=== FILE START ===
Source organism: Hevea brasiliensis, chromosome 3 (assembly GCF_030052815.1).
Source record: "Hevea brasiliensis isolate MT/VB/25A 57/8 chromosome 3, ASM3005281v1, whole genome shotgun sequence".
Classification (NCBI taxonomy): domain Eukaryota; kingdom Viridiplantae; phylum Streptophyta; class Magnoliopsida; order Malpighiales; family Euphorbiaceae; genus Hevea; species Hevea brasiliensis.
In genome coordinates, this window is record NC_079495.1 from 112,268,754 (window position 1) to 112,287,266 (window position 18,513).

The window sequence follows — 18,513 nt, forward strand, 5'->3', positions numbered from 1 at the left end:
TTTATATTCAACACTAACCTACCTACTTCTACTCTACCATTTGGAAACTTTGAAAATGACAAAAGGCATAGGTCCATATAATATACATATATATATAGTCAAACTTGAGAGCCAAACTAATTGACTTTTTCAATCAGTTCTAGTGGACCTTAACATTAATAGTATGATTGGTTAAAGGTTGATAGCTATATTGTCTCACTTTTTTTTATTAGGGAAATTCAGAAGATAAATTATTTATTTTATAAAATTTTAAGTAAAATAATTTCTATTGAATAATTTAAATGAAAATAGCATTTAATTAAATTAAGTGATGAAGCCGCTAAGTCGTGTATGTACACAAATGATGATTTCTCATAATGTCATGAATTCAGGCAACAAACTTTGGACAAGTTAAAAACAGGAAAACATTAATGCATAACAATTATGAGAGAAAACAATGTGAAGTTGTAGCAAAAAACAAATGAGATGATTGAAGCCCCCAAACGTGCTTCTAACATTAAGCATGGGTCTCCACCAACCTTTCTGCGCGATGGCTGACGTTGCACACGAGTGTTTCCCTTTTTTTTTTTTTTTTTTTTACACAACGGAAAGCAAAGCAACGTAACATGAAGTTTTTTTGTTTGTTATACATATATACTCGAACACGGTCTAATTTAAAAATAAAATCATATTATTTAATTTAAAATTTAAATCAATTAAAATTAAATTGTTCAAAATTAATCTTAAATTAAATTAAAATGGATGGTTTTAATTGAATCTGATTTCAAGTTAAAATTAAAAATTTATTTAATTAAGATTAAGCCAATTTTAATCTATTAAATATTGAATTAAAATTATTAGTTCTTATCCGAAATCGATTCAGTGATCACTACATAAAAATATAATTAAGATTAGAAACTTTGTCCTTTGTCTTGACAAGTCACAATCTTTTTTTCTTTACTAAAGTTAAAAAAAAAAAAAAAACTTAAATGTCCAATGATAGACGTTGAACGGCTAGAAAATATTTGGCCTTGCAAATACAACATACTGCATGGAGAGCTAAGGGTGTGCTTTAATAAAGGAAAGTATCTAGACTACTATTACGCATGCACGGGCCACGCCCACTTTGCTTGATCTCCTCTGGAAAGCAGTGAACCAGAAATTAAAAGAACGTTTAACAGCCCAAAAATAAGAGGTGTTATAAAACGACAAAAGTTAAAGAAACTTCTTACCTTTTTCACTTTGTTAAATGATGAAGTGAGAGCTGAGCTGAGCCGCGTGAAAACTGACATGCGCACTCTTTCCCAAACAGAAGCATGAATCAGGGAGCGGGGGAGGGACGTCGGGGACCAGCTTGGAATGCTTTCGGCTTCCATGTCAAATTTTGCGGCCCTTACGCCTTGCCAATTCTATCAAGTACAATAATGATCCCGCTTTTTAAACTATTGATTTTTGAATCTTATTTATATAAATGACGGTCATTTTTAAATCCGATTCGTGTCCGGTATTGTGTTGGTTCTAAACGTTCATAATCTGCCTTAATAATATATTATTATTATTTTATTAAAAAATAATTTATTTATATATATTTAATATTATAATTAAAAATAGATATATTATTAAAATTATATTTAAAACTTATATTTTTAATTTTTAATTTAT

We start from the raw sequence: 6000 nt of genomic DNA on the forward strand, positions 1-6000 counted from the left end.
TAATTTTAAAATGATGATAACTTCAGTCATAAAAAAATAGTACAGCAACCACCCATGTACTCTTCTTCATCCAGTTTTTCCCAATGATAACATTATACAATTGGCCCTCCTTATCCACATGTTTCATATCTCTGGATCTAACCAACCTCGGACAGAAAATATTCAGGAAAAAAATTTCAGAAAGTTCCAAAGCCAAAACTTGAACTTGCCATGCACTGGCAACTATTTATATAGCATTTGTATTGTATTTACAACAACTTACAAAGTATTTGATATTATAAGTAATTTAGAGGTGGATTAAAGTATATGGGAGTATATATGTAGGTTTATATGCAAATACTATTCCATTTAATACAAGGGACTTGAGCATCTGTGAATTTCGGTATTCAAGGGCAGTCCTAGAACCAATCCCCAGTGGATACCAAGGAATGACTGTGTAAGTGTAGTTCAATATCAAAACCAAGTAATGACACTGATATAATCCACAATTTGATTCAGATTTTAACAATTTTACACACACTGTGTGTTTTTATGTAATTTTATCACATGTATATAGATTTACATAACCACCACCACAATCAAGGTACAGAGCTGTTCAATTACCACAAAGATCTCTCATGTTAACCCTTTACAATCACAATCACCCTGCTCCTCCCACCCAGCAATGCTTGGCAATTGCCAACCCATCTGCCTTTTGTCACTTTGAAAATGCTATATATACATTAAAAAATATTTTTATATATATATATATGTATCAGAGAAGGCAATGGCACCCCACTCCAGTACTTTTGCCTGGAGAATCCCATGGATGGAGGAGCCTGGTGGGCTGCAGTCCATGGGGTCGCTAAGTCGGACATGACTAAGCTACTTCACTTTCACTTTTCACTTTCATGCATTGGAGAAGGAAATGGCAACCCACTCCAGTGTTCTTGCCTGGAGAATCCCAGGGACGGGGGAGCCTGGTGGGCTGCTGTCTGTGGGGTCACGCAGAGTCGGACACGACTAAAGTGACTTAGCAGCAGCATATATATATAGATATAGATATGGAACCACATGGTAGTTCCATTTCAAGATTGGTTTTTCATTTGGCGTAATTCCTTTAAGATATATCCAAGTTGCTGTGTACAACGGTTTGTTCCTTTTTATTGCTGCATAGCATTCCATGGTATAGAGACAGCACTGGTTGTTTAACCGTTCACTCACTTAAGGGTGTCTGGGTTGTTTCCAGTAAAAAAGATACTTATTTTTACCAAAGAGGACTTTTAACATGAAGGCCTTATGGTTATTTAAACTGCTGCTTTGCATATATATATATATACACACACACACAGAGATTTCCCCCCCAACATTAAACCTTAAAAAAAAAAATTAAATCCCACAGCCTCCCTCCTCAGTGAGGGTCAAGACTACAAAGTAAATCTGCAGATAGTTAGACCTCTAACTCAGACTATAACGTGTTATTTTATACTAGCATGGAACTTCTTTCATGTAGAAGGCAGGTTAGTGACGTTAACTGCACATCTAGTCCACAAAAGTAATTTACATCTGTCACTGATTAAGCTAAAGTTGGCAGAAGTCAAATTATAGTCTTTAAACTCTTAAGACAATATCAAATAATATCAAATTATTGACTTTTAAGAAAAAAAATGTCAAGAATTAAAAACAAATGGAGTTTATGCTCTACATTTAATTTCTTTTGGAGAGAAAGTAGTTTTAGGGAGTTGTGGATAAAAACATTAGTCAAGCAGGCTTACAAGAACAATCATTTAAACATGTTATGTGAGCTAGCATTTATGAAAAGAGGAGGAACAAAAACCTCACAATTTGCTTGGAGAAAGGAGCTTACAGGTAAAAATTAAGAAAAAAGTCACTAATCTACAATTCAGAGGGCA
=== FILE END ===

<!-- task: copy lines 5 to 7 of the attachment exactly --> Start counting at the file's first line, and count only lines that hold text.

The window sequence follows — 18,513 nt, forward strand, 5'->3', positions numbered from 1 at the left end:
TTTATATTCAACACTAACCTACCTACTTCTACTCTACCATTTGGAAACTTTGAAAATGACAAAAGGCATAGGTCCATATAATATACATATATATATAGTCAAACTTGAGAGCCAAACTAATTGACTTTTTCAATCAGTTCTAGTGGACCTTAACATTAATAGTATGATTGGTTAAAGGTTGATAGCTATATTGTCTCACTTTTTTTTATTAGGGAAATTCAGAAGATAAATTATTTATTTTATAAAATTTTAAGTAAAATAATTTCTATTGAATAATTTAAATGAAAATAGCATTTAATTAAATTAAGTGATGAAGCCGCTAAGTCGTGTATGTACACAAATGATGATTTCTCATAATGTCATGAATTCAGGCAACAAACTTTGGACAAGTTAAAAACAGGAAAACATTAATGCATAACAATTATGAGAGAAAACAATGTGAAGTTGTAGCAAAAAACAAATGAGATGATTGAAGCCCCCAAACGTGCTTCTAACATTAAGCATGGGTCTCCACCAACCTTTCTGCGCGATGGCTGACGTTGCACACGAGTGTTTCCCTTTTTTTTTTTTTTTTTTTTACACAACGGAAAGCAAAGCAACGTAACATGAAGTTTTTTTGTTTGTTATACATATATACTCGAACACGGTCTAATTTAAAAATAAAATCATATTATTTAATTTAAAATTTAAATCAATTAAAATTAAATTGTTCAAAATTAATCTTAAATTAAATTAAAATGGATGGTTTTAATTGAATCTGATTTCAAGTTAAAATTAAAAATTTATTTAATTAAGATTAAGCCAATTTTAATCTATTAAATATTGAATTAAAATTATTAGTTCTTATCCGAAATCGATTCAGTGATCACTACATAAAAATATAATTAAGATTAGAAACTTTGTCCTTTGTCTTGACAAGTCACAATCTTTTTTTCTTTACTAAAGTTAAAAAAAAAAAAAAAACTTAAATGTCCAATGATAGACGTTGAACGGCTAGAAAATATTTGGCCTTGCAAATACAACATACTGCATGGAGAGCTAAGGGTGTGCTTTAATAAAGGAAAGTATCTAGACTACTATTACGCATGCACGGGCCACGCCCACTTTGCTTGATCTCCTCTGGAAAGCAGTGAACCAGAAATTAAAAGAACGTTTAACAGCCCAAAAATAAGAGGTGTTATAAAACGACAAAAGTTAAAGAAACTTCTTACCTTTTTCACTTTGTTAAATGATGAAGTGAGAGCTGAGCTGAGCCGCGTGAAAACTGACATGCGCACTCTTTCCCAAACAGAAGCATGAATCAGGGAGCGGGGGAGGGACGTCGGGGACCAGCTTGGAATGCTTTCGGCTTCCATGTCAAATTTTGCGGCCCTTACGCCTTGCCAATTCTATCAAGTACAATAATGATCCCGCTTTTTAAACTATTGATTTTTGAATCTTATTTATATAAATGACGGTCATTTTTAAATCCGATTCGTGTCCGGTATTGTGTTGGTTCTAAACGTTCATAATCTGCCTTAATAATATATTATTATTATTTTATTAAAAAATAATTTATTTATATATATTTAATATTATAATTAAAAATAGATATATTATTAAAATTATATTTAAAACTTATATTTTTAATTTTTAATTTAT

We start from the raw sequence: 6000 nt of genomic DNA on the forward strand, positions 1-6000 counted from the left end.